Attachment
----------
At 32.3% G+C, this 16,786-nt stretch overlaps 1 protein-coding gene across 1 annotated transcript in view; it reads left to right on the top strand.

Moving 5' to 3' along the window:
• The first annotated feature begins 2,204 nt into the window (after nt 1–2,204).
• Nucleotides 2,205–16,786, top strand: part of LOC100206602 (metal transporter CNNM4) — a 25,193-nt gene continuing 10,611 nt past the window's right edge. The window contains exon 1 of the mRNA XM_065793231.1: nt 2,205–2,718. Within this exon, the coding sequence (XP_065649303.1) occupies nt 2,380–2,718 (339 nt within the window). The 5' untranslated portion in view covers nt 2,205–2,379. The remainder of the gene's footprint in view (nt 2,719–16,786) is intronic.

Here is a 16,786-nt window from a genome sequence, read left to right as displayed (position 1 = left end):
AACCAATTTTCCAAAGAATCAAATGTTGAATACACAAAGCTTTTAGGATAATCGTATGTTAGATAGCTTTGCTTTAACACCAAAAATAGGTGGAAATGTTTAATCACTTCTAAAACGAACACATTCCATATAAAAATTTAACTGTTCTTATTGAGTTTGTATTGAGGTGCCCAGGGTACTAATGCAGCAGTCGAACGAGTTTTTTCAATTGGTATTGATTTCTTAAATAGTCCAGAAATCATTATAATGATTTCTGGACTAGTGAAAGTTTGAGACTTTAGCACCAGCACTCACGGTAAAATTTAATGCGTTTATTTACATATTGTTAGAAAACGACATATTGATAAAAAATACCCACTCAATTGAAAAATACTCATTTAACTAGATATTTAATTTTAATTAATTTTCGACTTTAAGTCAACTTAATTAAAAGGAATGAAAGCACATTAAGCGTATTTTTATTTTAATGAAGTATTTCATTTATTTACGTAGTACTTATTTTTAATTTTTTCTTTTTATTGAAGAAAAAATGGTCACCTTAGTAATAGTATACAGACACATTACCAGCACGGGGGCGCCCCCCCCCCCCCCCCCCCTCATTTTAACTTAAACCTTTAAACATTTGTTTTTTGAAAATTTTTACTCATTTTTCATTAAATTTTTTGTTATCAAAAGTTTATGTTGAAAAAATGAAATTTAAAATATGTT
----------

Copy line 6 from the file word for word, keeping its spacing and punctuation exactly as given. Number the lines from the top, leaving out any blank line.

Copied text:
AACCAATTTTCCAAAGAATCAAATGTTGAATACACAAAGCTTTTAGGATAATCGTATGTTAGATAGCTTTGCTTTAACACCAAAAATAGGTGGAAATGTTTAATCACTTCTAAAACGAACACATTCCATATAAAAATTTAACTGTTCTTATTGAGTTTGTATTGAGGTGCCCAGGGTACTAATGCAGCAGTCGAACGAGTTTTTTCAATTGGTATTGATTTCTTAAATAGTCCAGAAATCATTATAATGATTTCTGGACTAGTGAAAGTTTGAGACTTTAGCACCAGCACTCACGGTAAAATTTAATGCGTTTATTTACATATTGTTAGAAAACGACATATTGATAAAAAATACCCACTCAATTGAAAAATACTCATTTAACTAGATATTTAATTTTAATTAATTTTCGACTTTAAGTCAACTTAATTAAAAGGAATGAAAGCACATTAAGCGTATTTTTATTTTAATGAAGTATTTCATTTATTTACGTAGTACTTATTTTTAATTTTTTCTTTTTATTGAAGAAAAAATGGTCACCTTAGTAATAGTATACAGACACATTACCAGCACGGGGGCGCCCCCCCCCCCCCCCCCCCTCATTTTAACTTAAACCTTTAAACATTTGTTTTTTGAAAATTTTTACTCATTTTTCATTAAATTTTTTGTTATCAAAAGTTTATGTTGAAAAAATGAAATTTAAAATATGTT